So I was playing Yahtzee with some people while vacationing in Europe (WHAAAAAT, Yahtzee is a fun game!), and I started thinking what it would take to make a video game of it. I wasn't thinking about making a full release with all the bells and whistles, but just the guts.

Read more for source code.

Ok they don't suck, but I have managed to make some improvements on them. I'm currently in the process of rebuilding my personal base library. I'm trying to do it 'right' this time by adding unit tests and making everything simple and readable above all else. I've gotten to the point where I'm writing a String class. In the past I used the C++ style '<<' operators but I find them cumbersome for generating proper formatting. There is a lot of flexibility in the good old printf function (i.e. %10.10s). In this article I aim to show the (minor) deficiencies of the current Printf functions and describe better methods.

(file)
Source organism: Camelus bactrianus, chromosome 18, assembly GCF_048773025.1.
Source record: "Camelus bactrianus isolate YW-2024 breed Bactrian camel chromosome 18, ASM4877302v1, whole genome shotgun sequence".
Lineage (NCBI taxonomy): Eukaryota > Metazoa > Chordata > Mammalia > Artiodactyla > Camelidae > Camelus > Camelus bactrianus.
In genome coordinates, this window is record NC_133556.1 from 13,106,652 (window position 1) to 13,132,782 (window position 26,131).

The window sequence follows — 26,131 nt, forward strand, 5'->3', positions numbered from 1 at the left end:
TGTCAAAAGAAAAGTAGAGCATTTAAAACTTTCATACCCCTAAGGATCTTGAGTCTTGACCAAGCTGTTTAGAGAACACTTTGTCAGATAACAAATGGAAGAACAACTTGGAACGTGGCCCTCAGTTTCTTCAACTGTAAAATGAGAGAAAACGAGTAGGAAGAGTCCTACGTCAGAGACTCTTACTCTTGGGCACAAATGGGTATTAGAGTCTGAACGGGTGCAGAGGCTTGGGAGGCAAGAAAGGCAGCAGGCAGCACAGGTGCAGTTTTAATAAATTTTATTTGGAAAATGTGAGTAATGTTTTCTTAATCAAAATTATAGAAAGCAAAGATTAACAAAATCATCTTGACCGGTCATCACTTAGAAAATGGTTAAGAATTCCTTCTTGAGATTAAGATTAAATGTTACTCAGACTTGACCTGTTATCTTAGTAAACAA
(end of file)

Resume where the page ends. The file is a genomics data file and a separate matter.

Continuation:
So I'm sitting here, all proud about my success with Compile time hashing, and I'm thinking, does it actually work? Short answer, not so much.

The good news is I fixed it and made it quite useful.

Have you ever wanted a nice system for being able to reference assets by name but you don't want to pay the price of comparing strings or constantly hashing (crc-ing) strings at runtime?

Now you can have best of both worlds. I've looked into various forms of hashing and making use of different techniques to find the quickest way to hash strings. In this article I'll explain what strategies are usually used and how you can achieve instant hashes.